I am very glad I read this collection. I read the Kindle edition which I found perfectly done. These stories, with a few exceptions, are set in the world in which Welty grew up and spent much of her life, rural Mississippi. The stories take place in a time when race was of paramount concern, many of the stories do reflect the speech of the times and use racially abusive expressions. This simply true to life. Some might see her as a kind of southern Gothic writer focusing on out of place people and that is not wrong. If you were enrolled in a class in short stories of the American South, she would be assigned along with fellow Mississippi residents, William Faulkner and Katherine Anne Porter. Of course I liked some of the stories more than others. Among my favorite are "The Petrified Man", "Lilly Daw and the Three Sisters", "The Hitch Hikers" and a wonderful set on a train in England taking people to a boat that will take them to Ireland story, "The Bride of Innisfallen". Some may find the use of southern dialect tiresome but from Welty it is the real stuff. The stories are very set in time and place, a time that is over and a place unfamiliar to most people. These are set in small town stories. I think Elizabeth Bowen said Welty's stories reminded her a lot of life in Ireland.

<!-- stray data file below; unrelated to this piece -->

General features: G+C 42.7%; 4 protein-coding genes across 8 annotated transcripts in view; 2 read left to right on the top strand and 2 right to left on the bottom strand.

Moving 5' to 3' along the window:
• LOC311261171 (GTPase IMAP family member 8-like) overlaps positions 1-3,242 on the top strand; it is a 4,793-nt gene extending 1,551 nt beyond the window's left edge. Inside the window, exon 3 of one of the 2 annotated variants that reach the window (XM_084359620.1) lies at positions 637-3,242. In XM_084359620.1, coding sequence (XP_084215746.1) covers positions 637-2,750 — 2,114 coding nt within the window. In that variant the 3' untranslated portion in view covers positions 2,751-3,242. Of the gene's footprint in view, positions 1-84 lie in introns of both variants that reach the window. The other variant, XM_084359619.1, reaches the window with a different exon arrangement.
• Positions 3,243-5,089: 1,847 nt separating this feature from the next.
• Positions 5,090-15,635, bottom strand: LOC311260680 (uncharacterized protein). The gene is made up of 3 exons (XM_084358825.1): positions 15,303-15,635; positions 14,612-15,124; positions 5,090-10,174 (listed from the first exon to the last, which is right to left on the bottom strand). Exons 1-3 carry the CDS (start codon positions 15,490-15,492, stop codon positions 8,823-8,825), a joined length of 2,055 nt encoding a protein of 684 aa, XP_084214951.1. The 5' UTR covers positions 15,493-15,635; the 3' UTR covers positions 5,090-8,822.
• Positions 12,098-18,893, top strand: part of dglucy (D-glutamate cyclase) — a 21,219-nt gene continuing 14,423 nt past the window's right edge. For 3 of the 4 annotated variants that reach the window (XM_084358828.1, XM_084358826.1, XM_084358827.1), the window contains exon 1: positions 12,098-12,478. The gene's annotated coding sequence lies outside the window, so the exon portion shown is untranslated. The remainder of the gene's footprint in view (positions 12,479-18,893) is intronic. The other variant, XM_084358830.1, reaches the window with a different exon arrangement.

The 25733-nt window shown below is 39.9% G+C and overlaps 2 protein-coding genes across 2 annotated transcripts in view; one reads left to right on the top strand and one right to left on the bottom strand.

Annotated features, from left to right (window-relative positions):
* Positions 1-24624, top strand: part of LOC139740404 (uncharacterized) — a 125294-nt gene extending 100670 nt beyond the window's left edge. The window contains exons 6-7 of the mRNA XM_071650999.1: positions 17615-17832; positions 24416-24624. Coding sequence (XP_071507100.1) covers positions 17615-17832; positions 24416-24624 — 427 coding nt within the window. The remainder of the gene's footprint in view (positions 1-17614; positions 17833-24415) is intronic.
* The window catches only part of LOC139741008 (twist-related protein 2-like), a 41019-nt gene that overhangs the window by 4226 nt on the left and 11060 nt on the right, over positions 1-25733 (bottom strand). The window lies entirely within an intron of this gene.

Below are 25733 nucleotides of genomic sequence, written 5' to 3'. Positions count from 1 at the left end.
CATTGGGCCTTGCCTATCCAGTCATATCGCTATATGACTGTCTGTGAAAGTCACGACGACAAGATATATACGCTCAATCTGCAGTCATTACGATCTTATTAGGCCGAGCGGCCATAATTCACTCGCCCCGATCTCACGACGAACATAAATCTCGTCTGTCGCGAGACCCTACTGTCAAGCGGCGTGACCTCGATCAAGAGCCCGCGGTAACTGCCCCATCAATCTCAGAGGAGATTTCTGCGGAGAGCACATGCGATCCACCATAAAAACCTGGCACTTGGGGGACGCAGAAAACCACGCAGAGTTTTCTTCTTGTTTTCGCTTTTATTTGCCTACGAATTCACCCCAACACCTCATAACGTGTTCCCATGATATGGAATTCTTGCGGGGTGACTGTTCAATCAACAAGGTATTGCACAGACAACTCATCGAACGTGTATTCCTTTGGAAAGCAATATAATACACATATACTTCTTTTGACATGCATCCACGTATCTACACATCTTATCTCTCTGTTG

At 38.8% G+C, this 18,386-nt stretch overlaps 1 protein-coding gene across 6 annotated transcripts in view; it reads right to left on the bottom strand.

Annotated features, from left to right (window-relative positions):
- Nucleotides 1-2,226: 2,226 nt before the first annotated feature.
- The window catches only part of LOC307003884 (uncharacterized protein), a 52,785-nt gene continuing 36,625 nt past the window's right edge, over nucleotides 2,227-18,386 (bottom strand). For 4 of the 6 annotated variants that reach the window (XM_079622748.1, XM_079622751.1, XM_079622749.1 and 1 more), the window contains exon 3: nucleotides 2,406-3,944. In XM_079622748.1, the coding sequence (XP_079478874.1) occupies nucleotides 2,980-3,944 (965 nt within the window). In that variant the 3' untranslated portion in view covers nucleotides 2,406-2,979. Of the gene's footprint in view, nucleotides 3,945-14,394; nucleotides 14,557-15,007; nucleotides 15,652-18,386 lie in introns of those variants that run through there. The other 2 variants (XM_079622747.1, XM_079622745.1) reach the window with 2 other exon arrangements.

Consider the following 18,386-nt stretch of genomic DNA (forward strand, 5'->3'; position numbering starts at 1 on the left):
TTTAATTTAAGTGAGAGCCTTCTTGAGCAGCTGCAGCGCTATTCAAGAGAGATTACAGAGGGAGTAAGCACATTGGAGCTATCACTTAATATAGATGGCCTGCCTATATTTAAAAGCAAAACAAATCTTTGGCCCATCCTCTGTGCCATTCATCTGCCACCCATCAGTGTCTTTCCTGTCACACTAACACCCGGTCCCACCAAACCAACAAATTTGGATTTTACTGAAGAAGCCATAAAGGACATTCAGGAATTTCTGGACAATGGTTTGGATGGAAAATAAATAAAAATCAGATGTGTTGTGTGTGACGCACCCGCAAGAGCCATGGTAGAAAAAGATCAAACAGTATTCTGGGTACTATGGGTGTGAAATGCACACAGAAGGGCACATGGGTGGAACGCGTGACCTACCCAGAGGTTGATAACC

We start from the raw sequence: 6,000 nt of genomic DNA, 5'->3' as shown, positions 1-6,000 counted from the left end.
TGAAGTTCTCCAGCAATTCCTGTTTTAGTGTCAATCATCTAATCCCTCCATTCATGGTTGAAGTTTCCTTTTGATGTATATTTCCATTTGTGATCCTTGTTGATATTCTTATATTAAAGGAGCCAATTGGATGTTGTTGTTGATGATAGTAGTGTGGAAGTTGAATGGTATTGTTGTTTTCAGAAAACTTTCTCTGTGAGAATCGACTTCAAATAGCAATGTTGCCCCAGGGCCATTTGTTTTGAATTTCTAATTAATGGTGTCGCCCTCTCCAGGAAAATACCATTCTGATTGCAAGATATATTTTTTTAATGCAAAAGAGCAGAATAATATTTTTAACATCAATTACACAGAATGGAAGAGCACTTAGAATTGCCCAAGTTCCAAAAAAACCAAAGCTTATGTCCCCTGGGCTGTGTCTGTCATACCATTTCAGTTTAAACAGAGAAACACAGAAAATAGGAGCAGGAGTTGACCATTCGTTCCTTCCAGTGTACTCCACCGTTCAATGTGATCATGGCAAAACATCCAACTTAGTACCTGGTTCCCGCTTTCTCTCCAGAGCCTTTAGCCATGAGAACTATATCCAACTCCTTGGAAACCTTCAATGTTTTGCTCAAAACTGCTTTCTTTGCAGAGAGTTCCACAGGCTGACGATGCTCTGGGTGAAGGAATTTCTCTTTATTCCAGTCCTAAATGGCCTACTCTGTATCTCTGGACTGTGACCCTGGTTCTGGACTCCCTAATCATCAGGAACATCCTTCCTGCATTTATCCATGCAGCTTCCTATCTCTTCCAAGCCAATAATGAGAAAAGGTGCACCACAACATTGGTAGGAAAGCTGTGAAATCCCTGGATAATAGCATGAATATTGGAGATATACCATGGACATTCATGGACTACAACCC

Welty's standing is below that of another writer from the American South, Flannery O'Connor. In the seventy or so Q and A Sessions I have done with Irish writers I asked every one to name some of their favorite short story writers, many mentioned O'Connor but no one mentioned Welty. Maybe her stories are to set in a place, maybe teachers will not assign her work because of the racial terms the characters use.
I am very glad I read this collection. It took me several months of on and off reading to finish it but it was a very rewarding read for me.